Advanced Multi-Product Coal Utilization By-Product Processing Plant

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The objective of the project is to build a multi-product ash beneficiation plant at Kentucky Utilities 2,200-MW Ghent Generating Station, located in Carroll County, Kentucky. This part of the study includes an investigation of the secondary classification characteristics of the ash feedstock excavated from the lower ash pond at Ghent Station. The secondary classification testing was concluded using a continuous demonstration-scale lamella classifier that was operated at a feed rate of 0.3 to 1.5 tons/hr. Feed to the secondary classifier was generated by operating the primary classifier at the conditions shown to be effective previously. Samples were taken while the ... continued below

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Groppo, John; Robl, Thomas & Rathbone, Robert June 1, 2006.

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Description

The objective of the project is to build a multi-product ash beneficiation plant at Kentucky Utilities 2,200-MW Ghent Generating Station, located in Carroll County, Kentucky. This part of the study includes an investigation of the secondary classification characteristics of the ash feedstock excavated from the lower ash pond at Ghent Station. The secondary classification testing was concluded using a continuous demonstration-scale lamella classifier that was operated at a feed rate of 0.3 to 1.5 tons/hr. Feed to the secondary classifier was generated by operating the primary classifier at the conditions shown to be effective previously. Samples were taken while the secondary classifier was operated under a variety of conditions in order to determine the range of conditions where the unit could be efficiently operated. Secondary classification was effective for producing an ultra-fine ash (UFA) product. Inclined lamella plates provided an effective settling surface for coarser ash particles and plate spacing was shown to be an important variable. Results showed that the closer the plate spacing, the finer the size distribution of the UFA product. Flotation of the secondary classifier feed provided a lower LOI UFA product (2.5% LOI vs. 4.5% LOI) and a dispersant dosage of 2 to 2.5 g/kg was adequate to provide UFA grade (3.8 to 4.4 {micro}m) and recovery (53 to 68% 5{micro}m recovery). The UFA yield without flotation was {approx}33% and lower ({approx}20%) with flotation. Demonstration plant product evaluations showed that water requirements in mortar were reduced and 100% of control strength was achieved in 28 days for the coarser products followed by further strength gain of up to 130% in 56 days. The highest strengths of 110% of control in 7 days and 140% in 56 days were achieved with the finer products. Mortar air requirements for processed products were essentially the same as those for standard mortar, suggesting that the unburned carbon remaining does not have an affinity for air entraining admixture (AEA), a consideration that is a significant benefit. In concrete, substitution of 20% showed that the UFA product outperformed a typical ash by achieving 105 to 107% of control strength after 28 days and 109.5 to 112% after 56 days. Higher substitution levels were shown to delay early strength development, but surpass control strength after 28 days while lower substitution levels provide both early and longer term strength. One of the most significant benefits provided by using UFA in concrete mix designs is the improved resistance to chloride permeability while some improvements is flexural strength were realized and tensile strength was essentially unchanged. Potentially significant benefits may also be offered by using UFA as a process addition in the manufacture of cement clinker.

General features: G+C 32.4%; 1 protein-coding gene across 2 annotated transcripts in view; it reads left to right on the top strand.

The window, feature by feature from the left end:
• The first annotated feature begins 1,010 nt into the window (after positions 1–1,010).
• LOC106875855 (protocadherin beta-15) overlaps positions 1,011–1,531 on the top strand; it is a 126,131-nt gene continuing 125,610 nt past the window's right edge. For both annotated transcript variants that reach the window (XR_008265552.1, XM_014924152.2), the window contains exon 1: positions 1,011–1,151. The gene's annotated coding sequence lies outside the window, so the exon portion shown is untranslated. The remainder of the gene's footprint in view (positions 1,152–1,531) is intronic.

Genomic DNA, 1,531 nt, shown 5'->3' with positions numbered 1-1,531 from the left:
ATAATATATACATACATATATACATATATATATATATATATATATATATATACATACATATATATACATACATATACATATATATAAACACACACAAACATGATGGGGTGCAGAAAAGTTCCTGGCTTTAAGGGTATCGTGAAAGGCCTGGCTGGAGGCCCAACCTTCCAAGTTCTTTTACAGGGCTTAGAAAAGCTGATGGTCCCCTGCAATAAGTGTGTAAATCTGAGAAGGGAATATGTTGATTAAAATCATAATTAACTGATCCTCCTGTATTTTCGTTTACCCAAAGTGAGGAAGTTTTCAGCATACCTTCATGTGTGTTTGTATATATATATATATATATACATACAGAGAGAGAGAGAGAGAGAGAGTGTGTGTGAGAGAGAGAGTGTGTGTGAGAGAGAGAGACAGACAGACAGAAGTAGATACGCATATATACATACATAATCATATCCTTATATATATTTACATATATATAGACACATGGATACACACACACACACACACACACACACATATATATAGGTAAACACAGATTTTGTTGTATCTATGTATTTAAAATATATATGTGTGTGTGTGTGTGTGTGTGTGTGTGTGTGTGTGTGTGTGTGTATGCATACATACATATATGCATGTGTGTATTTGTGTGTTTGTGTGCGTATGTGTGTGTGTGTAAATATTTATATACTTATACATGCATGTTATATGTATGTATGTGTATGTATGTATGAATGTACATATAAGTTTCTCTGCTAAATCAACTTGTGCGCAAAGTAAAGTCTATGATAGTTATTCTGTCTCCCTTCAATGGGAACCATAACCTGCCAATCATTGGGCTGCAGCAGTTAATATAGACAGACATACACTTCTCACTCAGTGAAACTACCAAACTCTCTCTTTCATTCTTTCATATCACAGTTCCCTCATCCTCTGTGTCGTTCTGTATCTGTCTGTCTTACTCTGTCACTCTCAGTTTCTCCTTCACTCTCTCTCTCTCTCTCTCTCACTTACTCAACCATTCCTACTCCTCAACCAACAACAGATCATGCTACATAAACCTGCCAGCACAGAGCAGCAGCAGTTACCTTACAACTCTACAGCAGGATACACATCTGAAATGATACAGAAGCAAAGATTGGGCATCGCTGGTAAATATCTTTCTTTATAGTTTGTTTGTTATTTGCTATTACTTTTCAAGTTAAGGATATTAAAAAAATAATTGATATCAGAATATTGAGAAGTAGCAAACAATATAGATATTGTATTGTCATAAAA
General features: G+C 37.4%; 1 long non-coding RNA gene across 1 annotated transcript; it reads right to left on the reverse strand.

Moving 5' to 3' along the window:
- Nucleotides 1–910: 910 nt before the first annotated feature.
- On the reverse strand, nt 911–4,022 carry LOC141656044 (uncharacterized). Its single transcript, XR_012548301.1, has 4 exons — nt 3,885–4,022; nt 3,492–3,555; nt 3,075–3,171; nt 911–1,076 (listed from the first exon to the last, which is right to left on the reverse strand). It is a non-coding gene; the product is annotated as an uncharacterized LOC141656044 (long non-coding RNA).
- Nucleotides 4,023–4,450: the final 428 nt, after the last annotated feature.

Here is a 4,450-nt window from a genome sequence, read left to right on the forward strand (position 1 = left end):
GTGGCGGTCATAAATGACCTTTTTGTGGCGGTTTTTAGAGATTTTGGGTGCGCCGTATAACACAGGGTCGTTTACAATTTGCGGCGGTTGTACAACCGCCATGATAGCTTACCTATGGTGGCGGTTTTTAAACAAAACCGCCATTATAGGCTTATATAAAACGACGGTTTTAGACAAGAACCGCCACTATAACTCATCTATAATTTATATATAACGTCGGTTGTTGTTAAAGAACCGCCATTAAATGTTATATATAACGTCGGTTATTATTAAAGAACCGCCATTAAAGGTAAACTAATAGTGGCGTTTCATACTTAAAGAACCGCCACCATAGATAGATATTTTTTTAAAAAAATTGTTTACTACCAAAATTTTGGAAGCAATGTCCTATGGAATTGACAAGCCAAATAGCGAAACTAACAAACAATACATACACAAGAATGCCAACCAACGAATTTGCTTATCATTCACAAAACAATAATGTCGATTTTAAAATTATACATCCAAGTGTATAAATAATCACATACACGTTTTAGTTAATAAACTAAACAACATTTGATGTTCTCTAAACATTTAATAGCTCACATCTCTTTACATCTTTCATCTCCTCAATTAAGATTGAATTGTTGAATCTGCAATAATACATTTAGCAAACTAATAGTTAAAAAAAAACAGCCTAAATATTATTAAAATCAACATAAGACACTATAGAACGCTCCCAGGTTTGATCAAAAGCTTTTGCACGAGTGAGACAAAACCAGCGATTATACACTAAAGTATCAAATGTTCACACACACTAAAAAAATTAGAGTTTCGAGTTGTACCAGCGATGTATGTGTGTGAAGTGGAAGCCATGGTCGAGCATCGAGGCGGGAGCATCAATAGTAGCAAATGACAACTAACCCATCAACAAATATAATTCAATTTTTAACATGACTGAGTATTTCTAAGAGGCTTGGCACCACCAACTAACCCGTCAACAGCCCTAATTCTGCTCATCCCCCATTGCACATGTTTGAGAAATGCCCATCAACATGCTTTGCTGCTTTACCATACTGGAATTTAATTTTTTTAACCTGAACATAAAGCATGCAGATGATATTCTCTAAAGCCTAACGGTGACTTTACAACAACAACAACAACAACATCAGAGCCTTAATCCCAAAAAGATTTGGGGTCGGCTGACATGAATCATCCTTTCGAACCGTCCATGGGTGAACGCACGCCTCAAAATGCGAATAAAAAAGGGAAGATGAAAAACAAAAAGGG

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  • Report No.: none
  • Grant Number: FC26-05NT41781
  • DOI: 10.2172/886683 | External Link
  • Office of Scientific & Technical Information Report Number: 886683
  • Archival Resource Key: ark:/67531/metadc874408

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  • June 1, 2006

Added to The UNT Digital Library

  • Sept. 21, 2016, 2:29 a.m.

Description Last Updated

  • Nov. 22, 2016, 4:02 p.m.

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Groppo, John; Robl, Thomas & Rathbone, Robert. Advanced Multi-Product Coal Utilization By-Product Processing Plant, report, June 1, 2006; United States. (digital.library.unt.edu/ark:/67531/metadc874408/: accessed August 22, 2017), University of North Texas Libraries, Digital Library, digital.library.unt.edu; crediting UNT Libraries Government Documents Department.